“All of humanity’s problems stem from man’s inability to sit quietly in a room alone.”
According to French philosopher Blaise Pascal, we dread boredom and choose aimless distraction, as humans we have never learnt the art of solitude. We fear silence. Now here's the thing. Blaise Pascal lived in the 17th century. This quote was written in the 1660s. Without television, technology, electronic games, social media or a constant bombardment of news to distract them, even back then they struggled to be alone in their own thoughts. So now with all of our choices of distraction to hand, what hope do we have?
Well it's a choice isn't it? I choose now, when I think of it I'll be honest, to leave my phone at home when I run an errand. I find when I stand in the queue, out of habit my hand searches for my phone to distract me. Coming up empty, instead I look around, watch what is going on in the world around me or I stare into space and have a moment's silence for myself. There are times of course you can't leave your phone at home. But it's being conscious about it, stopping and thinking before you reach for your phone. Do you really need to pick it up? What are we looking at, a distraction or something we really need to see?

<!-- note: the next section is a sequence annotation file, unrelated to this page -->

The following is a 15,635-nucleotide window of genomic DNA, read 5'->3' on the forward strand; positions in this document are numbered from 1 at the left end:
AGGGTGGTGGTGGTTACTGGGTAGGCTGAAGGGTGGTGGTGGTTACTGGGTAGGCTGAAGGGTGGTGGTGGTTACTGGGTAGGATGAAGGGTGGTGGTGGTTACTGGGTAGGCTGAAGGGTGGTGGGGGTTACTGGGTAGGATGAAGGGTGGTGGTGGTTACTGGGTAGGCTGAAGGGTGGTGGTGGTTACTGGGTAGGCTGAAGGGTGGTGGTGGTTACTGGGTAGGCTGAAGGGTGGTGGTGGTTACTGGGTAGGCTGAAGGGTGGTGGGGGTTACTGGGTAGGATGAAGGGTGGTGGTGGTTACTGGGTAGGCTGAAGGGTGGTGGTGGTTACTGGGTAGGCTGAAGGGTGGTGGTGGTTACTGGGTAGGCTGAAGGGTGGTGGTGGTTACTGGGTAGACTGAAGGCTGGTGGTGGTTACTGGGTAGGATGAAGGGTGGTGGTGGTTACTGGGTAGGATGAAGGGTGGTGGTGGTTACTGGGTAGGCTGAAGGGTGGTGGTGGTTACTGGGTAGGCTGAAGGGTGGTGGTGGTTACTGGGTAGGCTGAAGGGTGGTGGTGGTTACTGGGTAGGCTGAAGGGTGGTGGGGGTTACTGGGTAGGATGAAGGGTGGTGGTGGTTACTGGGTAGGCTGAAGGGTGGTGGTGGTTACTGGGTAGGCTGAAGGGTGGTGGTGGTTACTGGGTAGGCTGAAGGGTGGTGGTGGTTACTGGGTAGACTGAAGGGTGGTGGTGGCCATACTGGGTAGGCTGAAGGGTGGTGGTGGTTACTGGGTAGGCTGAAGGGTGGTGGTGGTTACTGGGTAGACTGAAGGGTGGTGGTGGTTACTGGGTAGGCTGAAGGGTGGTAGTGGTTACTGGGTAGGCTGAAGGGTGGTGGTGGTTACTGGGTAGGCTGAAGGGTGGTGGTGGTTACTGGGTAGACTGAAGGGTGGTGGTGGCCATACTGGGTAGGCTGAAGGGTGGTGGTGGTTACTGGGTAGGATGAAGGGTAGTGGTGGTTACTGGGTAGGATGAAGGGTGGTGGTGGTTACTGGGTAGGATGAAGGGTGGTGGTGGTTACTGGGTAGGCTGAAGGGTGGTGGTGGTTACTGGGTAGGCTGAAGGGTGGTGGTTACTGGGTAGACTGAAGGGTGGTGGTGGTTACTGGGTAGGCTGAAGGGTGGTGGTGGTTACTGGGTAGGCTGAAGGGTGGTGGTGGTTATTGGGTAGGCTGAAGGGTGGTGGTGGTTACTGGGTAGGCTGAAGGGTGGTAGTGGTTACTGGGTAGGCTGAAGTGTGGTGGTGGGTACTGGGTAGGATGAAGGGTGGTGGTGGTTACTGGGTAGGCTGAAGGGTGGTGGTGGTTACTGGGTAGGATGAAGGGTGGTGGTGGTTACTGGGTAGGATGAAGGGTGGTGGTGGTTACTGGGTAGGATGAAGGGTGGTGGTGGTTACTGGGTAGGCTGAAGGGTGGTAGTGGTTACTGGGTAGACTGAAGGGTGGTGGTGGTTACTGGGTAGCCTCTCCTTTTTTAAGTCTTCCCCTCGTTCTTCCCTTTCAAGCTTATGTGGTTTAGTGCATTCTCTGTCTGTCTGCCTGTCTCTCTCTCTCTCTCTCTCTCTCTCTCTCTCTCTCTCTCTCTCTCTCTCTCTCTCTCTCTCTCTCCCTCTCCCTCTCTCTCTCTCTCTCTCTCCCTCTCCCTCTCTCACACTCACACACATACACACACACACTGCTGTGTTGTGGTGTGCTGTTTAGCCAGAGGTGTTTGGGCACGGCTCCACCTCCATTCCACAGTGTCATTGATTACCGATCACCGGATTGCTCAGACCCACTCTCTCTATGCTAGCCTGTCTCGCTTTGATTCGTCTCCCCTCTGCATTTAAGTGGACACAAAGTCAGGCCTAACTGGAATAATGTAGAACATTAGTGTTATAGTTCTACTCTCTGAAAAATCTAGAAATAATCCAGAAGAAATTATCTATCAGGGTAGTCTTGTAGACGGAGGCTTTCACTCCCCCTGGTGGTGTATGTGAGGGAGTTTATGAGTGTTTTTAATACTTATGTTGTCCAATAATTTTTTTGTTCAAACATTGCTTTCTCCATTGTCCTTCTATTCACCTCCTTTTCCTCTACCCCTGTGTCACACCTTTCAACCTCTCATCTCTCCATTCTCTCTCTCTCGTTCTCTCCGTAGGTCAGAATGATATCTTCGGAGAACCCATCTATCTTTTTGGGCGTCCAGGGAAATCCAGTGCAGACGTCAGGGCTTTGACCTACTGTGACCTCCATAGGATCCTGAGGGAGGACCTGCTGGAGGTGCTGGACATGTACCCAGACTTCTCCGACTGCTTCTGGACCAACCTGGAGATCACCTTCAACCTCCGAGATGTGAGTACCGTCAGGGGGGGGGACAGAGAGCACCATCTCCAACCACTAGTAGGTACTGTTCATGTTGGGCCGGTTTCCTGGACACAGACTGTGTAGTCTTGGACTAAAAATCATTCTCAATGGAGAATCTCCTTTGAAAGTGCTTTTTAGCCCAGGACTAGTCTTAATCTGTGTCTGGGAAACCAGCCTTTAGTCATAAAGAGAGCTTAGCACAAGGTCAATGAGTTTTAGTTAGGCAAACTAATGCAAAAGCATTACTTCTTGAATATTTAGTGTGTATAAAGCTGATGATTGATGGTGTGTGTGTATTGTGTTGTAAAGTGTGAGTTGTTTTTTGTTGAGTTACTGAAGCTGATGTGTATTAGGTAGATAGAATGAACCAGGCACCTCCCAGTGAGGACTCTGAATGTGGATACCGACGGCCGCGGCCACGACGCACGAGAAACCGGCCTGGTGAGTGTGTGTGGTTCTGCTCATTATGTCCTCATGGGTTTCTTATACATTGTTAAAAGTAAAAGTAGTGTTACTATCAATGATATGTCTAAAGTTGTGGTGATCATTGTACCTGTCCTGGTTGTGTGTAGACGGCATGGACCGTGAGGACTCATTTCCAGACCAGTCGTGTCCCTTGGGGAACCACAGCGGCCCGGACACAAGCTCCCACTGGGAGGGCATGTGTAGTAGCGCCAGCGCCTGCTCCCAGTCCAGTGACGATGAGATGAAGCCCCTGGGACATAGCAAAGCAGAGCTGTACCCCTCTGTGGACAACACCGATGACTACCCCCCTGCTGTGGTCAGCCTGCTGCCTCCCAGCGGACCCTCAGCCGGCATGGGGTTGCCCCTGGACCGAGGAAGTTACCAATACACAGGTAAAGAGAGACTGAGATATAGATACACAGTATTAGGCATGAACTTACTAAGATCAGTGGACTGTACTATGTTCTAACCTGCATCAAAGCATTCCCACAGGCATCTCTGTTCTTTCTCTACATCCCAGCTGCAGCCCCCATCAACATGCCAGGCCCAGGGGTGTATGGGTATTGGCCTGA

It's not just the phone. That's just one symptom. The phone to me represents so much noise and information coming in to our minds that it makes us feel busier than we actually are. Because our minds are busier, we feel more uptight and are madly rushing around filling every moment of every day. And then when we do have a moment of quite, what do we do? Sit down and watch television!